Nanotheranostics 2019; 3(1):54-65. doi:10.7150/ntno.27452

Research Paper

Comparing Semiconductor Nanocrystal Toxicity in Pregnant Mice and Non-Human Primates

Ling Ye1✉*, Rui Hu2*, Liwei Liu2, Jianwei Liu1, Jing Liu1, Hongyan Chen1, Yazhuo Hu1, Yaqian Liu3, Xin Liu4, Cui Liu4, Danny Jian Hang Tng5, Yuanguang Meng6, Junle Qu2, Mark T. Swihart7✉, Ken-Tye Yong8✉

1. Institute of Gerontology and Geriatrics and Beijing Key Lab of Aging and Geriatrics, Chinese PLA General Hospital, Beijing 100853, P. R. China
2. Key Laboratory of Optoelectronic Devices and Systems of Ministry of Education and Guangdong Province, College of Optoelectronic Engineering, Shenzhen University, Shenzhen 518060, P. R. China
3. Laboratory Animal Center, Chinese PLA General Hospital, Beijing 100853, P. R. China
4. Department of Nan-Lou Ultrasound, Chinese PLA General Hospital, Beijing 100853, P.R. China
5. Duke-NUS Medical School, Singapore 169857, Singapore
6. Department of Obstetrics and Gynecology, Chinese PLA General Hospital, Beijing 100853, P. R. China
7. Department of Chemical and Biological Engineering, University at Buffalo, USA
8. School of Electrical and Electronic Engineering, Nanyang Technological University, Singapore 639798, Singapore
*These authors contributed equally to this work

This is an open access article distributed under the terms of the Creative Commons Attribution (CC BY-NC) license ( See for full terms and conditions.
Ye L, Hu R, Liu L, Liu J, Liu J, Chen H, Hu Y, Liu Y, Liu X, Liu C, Tng DJH, Meng Y, Qu J, Swihart MT, Yong KT. Comparing Semiconductor Nanocrystal Toxicity in Pregnant Mice and Non-Human Primates. Nanotheranostics 2019; 3(1):54-65. doi:10.7150/ntno.27452. Available from

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Rationale: Despite growing use of engineered nanomaterials (ENM) in applications from electronics to medicine, the potential risk to human health remains a critical concern within clinical use. ENM exposure during pregnancy can potentially cause reproductive toxicity even at levels that produce no measurable harm to animals in normal conditions.

Methods: Phospholipid micelle-encapsulated CdSe/CdS/ZnS semiconductor nanocrystals with an average hydrodynamic diameter of 60 nm were intravenously injected during pregnancy in both rodent and nonhuman primate animal models. Cadmium concentration levels and maternal haematological and biochemical markers were determined, along with histopathological examination of major organs.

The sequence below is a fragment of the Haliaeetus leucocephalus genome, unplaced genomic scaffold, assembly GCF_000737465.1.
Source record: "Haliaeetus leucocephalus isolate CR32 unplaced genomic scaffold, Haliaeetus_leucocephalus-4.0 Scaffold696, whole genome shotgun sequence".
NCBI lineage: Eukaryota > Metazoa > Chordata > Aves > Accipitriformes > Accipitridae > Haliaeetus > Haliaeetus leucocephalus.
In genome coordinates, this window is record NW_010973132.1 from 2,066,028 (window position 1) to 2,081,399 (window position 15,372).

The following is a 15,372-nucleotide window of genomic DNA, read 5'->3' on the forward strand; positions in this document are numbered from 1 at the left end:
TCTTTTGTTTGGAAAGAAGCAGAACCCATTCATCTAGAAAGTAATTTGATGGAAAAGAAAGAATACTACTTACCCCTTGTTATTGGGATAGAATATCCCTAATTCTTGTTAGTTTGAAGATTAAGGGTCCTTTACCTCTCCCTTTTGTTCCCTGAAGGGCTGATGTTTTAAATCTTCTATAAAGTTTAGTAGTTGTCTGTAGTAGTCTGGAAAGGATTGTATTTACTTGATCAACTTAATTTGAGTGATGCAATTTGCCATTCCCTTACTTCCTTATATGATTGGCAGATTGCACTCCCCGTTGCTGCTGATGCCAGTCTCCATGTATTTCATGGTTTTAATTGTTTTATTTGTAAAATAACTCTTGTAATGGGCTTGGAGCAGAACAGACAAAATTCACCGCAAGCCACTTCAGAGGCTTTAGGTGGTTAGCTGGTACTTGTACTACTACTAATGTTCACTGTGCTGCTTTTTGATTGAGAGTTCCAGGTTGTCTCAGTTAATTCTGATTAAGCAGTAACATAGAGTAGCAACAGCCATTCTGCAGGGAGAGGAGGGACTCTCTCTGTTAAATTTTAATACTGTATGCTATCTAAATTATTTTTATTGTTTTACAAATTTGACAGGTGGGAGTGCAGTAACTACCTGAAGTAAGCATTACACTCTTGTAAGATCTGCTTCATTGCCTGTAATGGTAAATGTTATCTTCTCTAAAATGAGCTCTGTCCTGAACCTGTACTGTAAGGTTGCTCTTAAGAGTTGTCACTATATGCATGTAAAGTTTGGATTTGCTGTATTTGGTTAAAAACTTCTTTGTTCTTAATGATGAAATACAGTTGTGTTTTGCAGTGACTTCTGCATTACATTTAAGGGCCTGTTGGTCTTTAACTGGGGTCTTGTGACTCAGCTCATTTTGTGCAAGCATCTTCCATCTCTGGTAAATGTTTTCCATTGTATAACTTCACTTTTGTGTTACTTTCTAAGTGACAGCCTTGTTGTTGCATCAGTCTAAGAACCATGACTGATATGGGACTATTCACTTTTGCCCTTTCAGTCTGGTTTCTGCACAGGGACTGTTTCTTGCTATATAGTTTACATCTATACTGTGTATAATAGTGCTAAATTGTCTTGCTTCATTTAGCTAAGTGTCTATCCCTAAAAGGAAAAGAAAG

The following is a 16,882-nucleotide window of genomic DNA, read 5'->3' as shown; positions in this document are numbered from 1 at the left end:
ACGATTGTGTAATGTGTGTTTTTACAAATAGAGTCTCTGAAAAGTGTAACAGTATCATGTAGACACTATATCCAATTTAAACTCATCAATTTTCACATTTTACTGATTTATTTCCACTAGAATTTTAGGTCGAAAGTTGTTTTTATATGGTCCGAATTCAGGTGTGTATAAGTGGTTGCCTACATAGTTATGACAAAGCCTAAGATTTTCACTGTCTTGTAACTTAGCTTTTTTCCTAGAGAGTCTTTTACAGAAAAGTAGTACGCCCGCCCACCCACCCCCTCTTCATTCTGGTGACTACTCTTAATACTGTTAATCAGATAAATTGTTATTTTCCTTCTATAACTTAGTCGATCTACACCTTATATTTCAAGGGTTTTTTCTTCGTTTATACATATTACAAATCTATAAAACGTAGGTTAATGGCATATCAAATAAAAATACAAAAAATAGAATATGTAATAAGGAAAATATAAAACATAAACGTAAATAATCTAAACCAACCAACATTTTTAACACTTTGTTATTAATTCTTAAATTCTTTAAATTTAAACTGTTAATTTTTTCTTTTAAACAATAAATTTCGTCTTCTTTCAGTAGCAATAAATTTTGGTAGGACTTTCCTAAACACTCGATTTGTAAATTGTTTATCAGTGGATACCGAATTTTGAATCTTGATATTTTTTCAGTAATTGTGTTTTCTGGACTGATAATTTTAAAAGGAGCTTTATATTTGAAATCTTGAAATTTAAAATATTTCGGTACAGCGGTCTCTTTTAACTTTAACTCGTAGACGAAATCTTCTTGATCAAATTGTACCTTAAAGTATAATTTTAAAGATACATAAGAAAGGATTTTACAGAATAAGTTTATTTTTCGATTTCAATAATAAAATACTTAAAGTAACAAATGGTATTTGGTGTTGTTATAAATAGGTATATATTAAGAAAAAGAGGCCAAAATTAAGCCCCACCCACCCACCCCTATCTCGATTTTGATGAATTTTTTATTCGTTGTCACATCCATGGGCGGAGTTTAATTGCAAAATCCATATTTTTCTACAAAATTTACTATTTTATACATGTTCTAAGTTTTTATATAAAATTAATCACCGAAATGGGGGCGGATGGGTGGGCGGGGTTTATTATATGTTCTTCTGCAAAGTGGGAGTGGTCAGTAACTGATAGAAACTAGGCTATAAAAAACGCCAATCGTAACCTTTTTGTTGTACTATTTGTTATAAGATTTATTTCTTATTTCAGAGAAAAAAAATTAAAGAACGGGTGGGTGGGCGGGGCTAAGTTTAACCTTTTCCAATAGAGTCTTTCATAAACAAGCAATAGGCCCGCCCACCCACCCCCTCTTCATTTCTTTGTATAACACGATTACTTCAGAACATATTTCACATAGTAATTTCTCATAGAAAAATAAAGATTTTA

Results: Nanocrystals were found to have crossed the placenta from mother to fetus in both rodents and nonhuman primates. However, the animal models display different responses with respect to reproductive toxicity. In the rodent model, toxicity symptoms are absent in treated subjects, with no observed gestational or fetal abnormalities and complications. A significantly higher miscarriage rate of 60% is recorded for macaques after prenatal nanoparticle administration. There was a miscarriage rate of 15% in the general population despite only ~0.16% of the initial cadmium dose present in the fetus. Blood and biochemical markers of treated macaques indicate acute hepatocellular injury within a week after nanoparticle administration. Histology of major organs of the miscarried macaque fetuses show no abnormalities.

Conclusion: The potential of nanomaterials to cross the placenta and impact fetal survival in primates suggest the necessity of precautionary measures to prevent gestational exposure of ENMs.

Keywords: quantum dots, nanotoxicology, biophotonics, engineered nanomaterials